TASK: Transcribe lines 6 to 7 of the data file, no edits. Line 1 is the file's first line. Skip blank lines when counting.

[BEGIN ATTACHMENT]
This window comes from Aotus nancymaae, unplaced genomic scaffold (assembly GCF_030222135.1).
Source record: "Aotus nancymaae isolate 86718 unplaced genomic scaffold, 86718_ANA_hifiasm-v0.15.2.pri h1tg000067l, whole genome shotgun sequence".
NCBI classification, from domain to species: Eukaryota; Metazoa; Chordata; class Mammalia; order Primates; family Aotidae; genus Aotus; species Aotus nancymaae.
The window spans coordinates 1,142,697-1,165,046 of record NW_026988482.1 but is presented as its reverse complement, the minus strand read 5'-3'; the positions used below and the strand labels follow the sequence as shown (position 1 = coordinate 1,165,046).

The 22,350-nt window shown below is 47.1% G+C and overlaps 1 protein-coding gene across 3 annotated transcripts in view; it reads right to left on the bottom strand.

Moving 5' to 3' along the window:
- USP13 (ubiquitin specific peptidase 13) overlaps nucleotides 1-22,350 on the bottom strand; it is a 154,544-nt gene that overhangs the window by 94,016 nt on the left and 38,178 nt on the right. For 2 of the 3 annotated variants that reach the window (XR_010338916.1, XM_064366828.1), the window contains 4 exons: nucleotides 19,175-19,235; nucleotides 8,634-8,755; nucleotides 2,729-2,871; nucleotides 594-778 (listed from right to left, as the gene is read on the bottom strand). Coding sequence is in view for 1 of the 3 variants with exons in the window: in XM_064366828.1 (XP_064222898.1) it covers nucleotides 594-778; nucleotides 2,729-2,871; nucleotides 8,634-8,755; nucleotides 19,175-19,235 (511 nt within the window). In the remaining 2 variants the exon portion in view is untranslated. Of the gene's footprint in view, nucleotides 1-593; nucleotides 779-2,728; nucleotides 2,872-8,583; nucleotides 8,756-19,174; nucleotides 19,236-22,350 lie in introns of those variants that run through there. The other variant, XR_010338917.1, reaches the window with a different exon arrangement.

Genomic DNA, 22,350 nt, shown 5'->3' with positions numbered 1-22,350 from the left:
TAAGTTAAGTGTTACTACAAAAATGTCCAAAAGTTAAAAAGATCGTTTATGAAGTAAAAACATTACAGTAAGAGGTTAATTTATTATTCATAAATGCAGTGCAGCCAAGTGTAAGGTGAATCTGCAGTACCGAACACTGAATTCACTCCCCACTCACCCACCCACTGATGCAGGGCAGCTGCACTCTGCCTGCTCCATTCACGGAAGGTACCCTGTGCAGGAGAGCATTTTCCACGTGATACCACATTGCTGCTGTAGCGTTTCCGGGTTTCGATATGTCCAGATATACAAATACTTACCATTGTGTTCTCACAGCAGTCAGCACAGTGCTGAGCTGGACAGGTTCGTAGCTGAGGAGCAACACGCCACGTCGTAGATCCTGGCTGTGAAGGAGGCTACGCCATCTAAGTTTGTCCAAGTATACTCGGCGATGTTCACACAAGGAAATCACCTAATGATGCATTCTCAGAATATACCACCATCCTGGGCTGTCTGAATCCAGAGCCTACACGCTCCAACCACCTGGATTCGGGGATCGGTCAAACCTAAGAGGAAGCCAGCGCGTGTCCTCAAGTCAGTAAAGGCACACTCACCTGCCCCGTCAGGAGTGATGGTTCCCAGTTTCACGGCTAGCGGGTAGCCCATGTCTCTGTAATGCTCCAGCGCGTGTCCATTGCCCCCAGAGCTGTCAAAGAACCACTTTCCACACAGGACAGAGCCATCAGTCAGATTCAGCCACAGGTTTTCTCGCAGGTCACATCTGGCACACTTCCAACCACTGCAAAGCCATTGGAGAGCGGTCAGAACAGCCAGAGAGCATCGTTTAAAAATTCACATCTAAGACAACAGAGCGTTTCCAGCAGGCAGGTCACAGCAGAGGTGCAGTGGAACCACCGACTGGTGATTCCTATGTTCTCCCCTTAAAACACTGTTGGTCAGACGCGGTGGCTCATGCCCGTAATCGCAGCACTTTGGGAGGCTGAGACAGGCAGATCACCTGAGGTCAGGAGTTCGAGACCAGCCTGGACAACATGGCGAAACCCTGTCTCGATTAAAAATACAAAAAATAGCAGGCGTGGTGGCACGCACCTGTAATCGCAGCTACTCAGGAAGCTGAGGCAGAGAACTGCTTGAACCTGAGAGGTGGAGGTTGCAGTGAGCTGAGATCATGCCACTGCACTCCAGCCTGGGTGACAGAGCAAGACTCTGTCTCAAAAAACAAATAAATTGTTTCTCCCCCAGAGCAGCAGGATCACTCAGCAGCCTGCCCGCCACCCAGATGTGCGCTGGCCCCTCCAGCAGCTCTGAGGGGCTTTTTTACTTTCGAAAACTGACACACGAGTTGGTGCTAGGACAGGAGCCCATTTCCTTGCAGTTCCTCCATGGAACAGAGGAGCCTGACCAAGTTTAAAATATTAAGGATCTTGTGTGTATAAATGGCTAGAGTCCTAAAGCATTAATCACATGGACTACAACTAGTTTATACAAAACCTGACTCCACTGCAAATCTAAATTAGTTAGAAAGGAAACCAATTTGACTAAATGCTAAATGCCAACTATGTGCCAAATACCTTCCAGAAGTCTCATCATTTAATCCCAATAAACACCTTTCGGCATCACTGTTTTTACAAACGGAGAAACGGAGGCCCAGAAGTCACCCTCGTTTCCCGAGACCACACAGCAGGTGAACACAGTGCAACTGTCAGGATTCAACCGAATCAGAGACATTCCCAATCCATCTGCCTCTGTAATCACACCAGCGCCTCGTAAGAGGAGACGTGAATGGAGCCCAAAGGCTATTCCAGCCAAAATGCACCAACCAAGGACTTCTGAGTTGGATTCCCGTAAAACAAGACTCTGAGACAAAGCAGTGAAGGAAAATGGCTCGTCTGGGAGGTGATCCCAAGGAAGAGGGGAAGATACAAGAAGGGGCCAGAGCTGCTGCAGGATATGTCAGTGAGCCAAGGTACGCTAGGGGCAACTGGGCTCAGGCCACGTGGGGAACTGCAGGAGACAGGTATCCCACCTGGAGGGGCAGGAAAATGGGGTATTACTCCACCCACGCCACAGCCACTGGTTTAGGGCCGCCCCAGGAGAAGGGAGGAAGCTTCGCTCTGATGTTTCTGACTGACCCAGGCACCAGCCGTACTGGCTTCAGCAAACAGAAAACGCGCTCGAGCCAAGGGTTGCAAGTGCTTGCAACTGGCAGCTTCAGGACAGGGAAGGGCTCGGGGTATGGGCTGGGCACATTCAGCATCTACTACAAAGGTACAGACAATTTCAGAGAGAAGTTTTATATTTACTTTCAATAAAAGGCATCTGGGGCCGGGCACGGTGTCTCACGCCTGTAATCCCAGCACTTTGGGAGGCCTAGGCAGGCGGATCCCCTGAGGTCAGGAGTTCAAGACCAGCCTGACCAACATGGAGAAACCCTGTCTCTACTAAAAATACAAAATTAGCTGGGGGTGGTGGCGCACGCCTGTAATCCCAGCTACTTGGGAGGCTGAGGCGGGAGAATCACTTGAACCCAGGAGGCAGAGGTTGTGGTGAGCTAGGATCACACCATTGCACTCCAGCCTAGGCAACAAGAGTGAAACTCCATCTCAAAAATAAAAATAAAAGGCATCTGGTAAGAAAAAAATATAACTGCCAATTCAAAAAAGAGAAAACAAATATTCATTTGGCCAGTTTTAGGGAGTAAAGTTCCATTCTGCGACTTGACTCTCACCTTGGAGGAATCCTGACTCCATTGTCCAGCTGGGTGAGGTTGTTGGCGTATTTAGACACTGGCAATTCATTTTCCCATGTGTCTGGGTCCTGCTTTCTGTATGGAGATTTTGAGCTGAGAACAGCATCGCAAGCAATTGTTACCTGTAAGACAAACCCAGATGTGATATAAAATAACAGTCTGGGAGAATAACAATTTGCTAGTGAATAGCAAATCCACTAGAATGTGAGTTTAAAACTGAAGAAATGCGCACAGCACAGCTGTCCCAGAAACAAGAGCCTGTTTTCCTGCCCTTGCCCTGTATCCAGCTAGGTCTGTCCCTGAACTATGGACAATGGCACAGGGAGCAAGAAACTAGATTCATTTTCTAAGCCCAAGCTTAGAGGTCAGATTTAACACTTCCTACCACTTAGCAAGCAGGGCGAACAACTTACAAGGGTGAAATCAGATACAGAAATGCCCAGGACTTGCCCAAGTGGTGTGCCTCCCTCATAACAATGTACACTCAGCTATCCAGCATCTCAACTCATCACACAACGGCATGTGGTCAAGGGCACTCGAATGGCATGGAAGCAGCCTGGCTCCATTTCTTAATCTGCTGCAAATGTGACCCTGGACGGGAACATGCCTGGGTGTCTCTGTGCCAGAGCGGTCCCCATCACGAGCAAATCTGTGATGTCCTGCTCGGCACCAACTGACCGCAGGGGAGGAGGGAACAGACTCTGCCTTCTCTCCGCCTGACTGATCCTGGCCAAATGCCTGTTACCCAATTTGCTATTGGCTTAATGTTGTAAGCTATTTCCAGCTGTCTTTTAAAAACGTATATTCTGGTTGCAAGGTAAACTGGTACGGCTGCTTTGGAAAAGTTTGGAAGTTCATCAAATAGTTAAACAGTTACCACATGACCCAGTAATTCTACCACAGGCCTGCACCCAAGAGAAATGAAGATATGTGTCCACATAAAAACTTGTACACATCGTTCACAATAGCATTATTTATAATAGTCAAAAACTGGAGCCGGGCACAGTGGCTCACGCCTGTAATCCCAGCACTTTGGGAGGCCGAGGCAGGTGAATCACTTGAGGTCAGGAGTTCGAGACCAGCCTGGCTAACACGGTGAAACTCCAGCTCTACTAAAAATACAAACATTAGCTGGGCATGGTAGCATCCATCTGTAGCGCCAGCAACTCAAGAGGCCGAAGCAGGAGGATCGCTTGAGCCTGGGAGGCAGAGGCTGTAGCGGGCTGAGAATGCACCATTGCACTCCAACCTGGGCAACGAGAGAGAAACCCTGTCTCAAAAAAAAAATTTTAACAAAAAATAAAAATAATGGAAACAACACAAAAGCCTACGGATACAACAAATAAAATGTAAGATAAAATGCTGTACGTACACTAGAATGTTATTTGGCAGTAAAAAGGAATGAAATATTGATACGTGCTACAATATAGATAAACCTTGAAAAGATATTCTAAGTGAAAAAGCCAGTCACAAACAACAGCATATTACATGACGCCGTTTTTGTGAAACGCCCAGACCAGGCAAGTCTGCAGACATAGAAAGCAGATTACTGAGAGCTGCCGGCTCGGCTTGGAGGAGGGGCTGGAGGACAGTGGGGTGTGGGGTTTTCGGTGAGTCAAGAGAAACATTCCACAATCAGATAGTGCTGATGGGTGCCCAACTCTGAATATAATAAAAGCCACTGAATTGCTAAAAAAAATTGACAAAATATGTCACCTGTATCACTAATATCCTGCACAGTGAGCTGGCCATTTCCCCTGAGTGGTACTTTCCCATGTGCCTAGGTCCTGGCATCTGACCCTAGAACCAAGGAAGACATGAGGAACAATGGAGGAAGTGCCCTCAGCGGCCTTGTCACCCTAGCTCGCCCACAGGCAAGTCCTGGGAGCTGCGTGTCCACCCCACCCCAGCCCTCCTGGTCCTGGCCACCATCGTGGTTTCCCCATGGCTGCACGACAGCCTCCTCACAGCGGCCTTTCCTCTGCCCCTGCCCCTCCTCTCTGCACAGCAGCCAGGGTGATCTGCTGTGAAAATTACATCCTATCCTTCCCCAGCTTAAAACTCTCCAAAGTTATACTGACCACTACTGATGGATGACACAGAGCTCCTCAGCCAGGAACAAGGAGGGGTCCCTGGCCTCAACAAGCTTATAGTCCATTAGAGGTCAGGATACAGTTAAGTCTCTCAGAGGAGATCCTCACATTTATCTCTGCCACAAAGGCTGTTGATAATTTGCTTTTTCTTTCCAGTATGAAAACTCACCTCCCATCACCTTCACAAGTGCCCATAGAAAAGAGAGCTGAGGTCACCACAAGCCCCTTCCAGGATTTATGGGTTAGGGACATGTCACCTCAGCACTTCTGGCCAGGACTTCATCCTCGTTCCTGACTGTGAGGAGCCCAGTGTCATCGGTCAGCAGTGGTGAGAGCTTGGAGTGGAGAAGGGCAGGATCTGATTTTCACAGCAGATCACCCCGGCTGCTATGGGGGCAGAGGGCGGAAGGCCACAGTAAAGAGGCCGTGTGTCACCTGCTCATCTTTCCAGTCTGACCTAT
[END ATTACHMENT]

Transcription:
Moving 5' to 3' along the window:
- USP13 (ubiquitin specific peptidase 13) overlaps nucleotides 1-22,350 on the bottom strand; it is a 154,544-nt gene that overhangs the window by 94,016 nt on the left and 38,178 nt on the right. For 2 of the 3 annotated variants that reach the window (XR_010338916.1, XM_064366828.1), the window contains 4 exons: nucleotides 19,175-19,235; nucleotides 8,634-8,755; nucleotides 2,729-2,871; nucleotides 594-778 (listed from right to left, as the gene is read on the bottom strand). Coding sequence is in view for 1 of the 3 variants with exons in the window: in XM_064366828.1 (XP_064222898.1) it covers nucleotides 594-778; nucleotides 2,729-2,871; nucleotides 8,634-8,755; nucleotides 19,175-19,235 (511 nt within the window). In the remaining 2 variants the exon portion in view is untranslated. Of the gene's footprint in view, nucleotides 1-593; nucleotides 779-2,728; nucleotides 2,872-8,583; nucleotides 8,756-19,174; nucleotides 19,236-22,350 lie in introns of those variants that run through there. The other variant, XR_010338917.1, reaches the window with a different exon arrangement.